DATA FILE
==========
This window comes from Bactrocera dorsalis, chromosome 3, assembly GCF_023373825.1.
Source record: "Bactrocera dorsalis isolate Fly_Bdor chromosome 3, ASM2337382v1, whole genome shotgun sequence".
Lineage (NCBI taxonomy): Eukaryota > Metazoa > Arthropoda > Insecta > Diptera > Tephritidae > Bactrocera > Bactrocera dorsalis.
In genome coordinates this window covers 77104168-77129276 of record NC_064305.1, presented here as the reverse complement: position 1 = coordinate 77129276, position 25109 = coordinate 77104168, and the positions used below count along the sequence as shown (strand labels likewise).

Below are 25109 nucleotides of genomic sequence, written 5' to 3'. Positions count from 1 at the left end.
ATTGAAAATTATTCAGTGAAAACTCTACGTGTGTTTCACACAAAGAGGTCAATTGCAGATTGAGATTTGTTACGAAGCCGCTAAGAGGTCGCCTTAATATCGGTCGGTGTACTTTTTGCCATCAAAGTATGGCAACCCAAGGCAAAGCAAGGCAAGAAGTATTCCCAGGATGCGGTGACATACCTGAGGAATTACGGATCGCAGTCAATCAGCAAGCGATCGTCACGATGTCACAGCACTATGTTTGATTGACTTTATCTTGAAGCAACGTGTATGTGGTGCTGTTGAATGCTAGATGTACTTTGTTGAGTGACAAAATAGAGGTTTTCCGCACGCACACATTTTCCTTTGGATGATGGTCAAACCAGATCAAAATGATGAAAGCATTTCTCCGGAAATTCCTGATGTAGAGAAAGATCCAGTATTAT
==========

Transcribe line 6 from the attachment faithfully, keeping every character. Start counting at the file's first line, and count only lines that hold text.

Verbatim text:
ATTGAAAATTATTCAGTGAAAACTCTACGTGTGTTTCACACAAAGAGGTCAATTGCAGATTGAGATTTGTTACGAAGCCGCTAAGAGGTCGCCTTAATATCGGTCGGTGTACTTTTTGCCATCAAAGTATGGCAACCCAAGGCAAAGCAAGGCAAGAAGTATTCCCAGGATGCGGTGACATACCTGAGGAATTACGGATCGCAGTCAATCAGCAAGCGATCGTCACGATGTCACAGCACTATGTTTGATTGACTTTATCTTGAAGCAACGTGTATGTGGTGCTGTTGAATGCTAGATGTACTTTGTTGAGTGACAAAATAGAGGTTTTCCGCACGCACACATTTTCCTTTGGATGATGGTCAAACCAGATCAAAATGATGAAAGCATTTCTCCGGAAATTCCTGATGTAGAGAAAGATCCAGTATTAT